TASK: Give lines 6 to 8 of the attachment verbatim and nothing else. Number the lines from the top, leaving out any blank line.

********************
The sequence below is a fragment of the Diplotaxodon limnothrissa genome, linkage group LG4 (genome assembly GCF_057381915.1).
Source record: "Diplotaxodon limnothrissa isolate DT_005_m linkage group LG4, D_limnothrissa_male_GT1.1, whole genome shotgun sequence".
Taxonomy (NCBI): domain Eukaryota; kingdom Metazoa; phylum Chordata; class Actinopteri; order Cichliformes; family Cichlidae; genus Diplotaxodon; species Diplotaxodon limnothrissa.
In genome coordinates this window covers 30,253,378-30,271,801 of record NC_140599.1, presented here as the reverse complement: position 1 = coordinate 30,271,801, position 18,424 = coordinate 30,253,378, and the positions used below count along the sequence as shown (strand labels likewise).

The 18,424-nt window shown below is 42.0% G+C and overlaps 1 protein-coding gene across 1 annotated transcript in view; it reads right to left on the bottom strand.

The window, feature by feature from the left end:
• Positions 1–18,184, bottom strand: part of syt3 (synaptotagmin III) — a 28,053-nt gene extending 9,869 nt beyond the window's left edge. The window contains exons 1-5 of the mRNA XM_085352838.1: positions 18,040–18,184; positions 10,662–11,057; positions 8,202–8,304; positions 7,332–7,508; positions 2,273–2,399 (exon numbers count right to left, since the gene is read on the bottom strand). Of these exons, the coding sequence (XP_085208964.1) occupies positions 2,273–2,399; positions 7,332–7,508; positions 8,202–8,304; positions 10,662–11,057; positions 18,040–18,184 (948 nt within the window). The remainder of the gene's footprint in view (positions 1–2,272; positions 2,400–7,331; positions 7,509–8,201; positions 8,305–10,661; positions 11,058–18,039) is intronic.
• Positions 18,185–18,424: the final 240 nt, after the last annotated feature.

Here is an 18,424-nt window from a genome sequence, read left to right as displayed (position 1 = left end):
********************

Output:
The window, feature by feature from the left end:
• Positions 1–18,184, bottom strand: part of syt3 (synaptotagmin III) — a 28,053-nt gene extending 9,869 nt beyond the window's left edge. The window contains exons 1-5 of the mRNA XM_085352838.1: positions 18,040–18,184; positions 10,662–11,057; positions 8,202–8,304; positions 7,332–7,508; positions 2,273–2,399 (exon numbers count right to left, since the gene is read on the bottom strand). Of these exons, the coding sequence (XP_085208964.1) occupies positions 2,273–2,399; positions 7,332–7,508; positions 8,202–8,304; positions 10,662–11,057; positions 18,040–18,184 (948 nt within the window). The remainder of the gene's footprint in view (positions 1–2,272; positions 2,400–7,331; positions 7,509–8,201; positions 8,305–10,661; positions 11,058–18,039) is intronic.
• Positions 18,185–18,424: the final 240 nt, after the last annotated feature.